Muons spin tales of undiscovered particles

U.S. Department of Energy (DOE) scientists are collaborating to test a magnetic property of the muon. The experiment could point to the existence of physics beyond our current understanding, including undiscovered particles.

April 19, 2018
Argonne nanoscientist Xiao-Min Lin works with the shear cell device that enabled the new discovery in shear-thickening fluids. The polycarbonate cell holds the nanoparticle suspension and the mechanical response of the fluid is measured by the transducer in the rheometer above. The X-ray beam is focused on the sample from the left. (Image by Argonne National Laboratory.)
Through thick and thin

Researchers solve a decades-old question: Is particle ordering responsible for the thickening of some industrial products when stirred rapidly? The answer brings us one step closer to solving complex industrial production problems.

April 13, 2018
Machine learning techniques can help organizations reduce design time from months to days and slash development costs. (Image by Shutterstock / Photo_works.)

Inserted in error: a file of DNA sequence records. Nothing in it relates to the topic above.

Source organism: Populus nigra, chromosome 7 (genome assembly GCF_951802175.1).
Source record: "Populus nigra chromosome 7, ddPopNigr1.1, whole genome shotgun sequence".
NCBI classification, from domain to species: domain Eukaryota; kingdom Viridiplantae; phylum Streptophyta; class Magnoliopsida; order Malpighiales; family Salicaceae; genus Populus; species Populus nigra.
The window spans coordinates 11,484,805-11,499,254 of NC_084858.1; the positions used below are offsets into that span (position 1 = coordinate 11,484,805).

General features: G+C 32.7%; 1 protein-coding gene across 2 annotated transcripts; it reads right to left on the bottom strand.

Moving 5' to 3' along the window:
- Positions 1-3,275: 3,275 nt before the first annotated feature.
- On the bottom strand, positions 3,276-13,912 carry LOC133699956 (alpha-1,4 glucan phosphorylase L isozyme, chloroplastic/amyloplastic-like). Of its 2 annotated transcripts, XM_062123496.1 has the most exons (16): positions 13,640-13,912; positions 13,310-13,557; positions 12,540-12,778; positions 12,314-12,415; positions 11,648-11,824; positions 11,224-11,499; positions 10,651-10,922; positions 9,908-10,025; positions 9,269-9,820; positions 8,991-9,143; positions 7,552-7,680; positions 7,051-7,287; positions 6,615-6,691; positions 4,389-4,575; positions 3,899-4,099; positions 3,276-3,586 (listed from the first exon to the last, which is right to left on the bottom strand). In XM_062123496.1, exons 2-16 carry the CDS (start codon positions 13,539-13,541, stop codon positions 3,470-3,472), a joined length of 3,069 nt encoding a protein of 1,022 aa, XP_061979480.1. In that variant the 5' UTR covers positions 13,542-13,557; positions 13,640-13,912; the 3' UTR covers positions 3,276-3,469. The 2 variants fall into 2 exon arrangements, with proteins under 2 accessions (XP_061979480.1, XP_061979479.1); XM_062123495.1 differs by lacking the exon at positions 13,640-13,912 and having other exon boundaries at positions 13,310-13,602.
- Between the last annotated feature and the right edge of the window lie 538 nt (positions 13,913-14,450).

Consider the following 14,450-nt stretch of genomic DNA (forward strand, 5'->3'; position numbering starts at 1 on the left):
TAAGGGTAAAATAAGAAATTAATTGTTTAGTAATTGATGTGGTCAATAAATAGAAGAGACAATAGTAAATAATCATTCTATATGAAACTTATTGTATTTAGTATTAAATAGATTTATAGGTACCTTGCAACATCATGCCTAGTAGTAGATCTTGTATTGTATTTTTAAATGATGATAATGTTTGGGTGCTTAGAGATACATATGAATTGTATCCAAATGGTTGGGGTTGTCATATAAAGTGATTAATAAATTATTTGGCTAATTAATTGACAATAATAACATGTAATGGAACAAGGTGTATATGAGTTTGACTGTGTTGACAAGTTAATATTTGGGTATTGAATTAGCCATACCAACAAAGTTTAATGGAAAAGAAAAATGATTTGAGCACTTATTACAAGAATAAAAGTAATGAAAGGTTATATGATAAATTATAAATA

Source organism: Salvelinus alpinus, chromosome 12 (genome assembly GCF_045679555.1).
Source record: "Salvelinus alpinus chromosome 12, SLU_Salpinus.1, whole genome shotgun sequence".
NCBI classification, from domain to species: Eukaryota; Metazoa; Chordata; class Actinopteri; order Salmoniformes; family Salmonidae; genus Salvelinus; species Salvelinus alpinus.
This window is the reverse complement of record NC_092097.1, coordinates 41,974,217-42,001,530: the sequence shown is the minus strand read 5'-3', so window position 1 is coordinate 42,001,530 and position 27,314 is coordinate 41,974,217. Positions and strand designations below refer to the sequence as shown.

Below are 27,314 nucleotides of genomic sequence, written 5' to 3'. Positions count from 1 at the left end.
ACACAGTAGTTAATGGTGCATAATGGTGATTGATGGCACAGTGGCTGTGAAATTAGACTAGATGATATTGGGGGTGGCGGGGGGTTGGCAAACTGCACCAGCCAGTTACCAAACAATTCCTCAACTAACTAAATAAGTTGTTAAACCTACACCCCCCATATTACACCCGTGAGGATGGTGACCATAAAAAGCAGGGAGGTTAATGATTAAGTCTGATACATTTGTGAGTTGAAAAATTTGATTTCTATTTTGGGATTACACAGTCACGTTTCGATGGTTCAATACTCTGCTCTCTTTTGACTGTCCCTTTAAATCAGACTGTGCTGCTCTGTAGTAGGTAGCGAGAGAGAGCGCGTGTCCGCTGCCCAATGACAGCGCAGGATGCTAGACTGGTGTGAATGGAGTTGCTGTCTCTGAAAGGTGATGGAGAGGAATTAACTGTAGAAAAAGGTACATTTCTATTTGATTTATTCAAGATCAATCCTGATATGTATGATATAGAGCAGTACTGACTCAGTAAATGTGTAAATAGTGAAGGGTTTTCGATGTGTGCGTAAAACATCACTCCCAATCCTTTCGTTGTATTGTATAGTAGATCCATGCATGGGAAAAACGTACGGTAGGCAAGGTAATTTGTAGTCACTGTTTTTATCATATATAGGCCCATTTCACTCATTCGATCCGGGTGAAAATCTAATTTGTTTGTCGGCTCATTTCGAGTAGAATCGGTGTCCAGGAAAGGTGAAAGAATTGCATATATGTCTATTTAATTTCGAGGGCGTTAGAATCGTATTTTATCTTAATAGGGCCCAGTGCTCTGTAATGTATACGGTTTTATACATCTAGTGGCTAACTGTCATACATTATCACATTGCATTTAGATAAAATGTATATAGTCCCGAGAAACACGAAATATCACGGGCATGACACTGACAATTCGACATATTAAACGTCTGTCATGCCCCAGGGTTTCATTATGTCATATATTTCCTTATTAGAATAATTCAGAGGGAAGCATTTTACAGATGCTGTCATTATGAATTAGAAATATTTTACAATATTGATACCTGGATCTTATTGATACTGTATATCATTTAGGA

Argonne’s next top model

Designing and manufacturing a new part or product, such as a car engine or wind turbine, can be time-consuming and costly. To combat limitations on these processes, scientists and engineers at the U.S. Department of Energy’s (DOE) Argonne National Laboratory are using cutting-edge machine learning techniques to help organizations reduce design time from months to days and slash development costs.

April 13, 2018
CNH Industrial’s Hui Deng inspects the team’s cars during the design stage of the annual Electric Car Competition, co-sponsored by Argonne and CNH Industrial. Judges scored each middle-school entry based on technology, innovation, craftsmanship, team knowledge and documentation. (Image by Argonne National Laboratory.)
The race for young scientific minds

Argonne partners with CNH Industrial to test the competitive nature of budding engineers as they design, build and race their own electric cars.

April 12, 2018
Lewis University bested 24 other university teams nationwide this past weekend during the U.S. Department of Energy’s Cyber Defense Competition. (Image by Argonne National Laboratory.)
Lewis University wins the Department of Energy Cyber Defense Competition

Lewis University wins the 2018 DOE Cyber Defense Competition.

April 10, 2018
Academic researchers look to Argonne’s Mira supercomputer to better understand boiling phenomena, bubble formation and two-phase bubbly flow inside nuclear reactors. (Image courtesy of Igor Bolotnov / North Carolina State University.)
Tiny bubbles

Bubbles are a linchpin of nuclear engineering, helping to explain the natural world, predict safety issues and improve the operation of the existing and next-generation nuclear fleet. High-performance supercomputers like Mira, located at Argonne, are helping researchers understand the phenomena of bubbling behavior more quickly.

April 4, 2018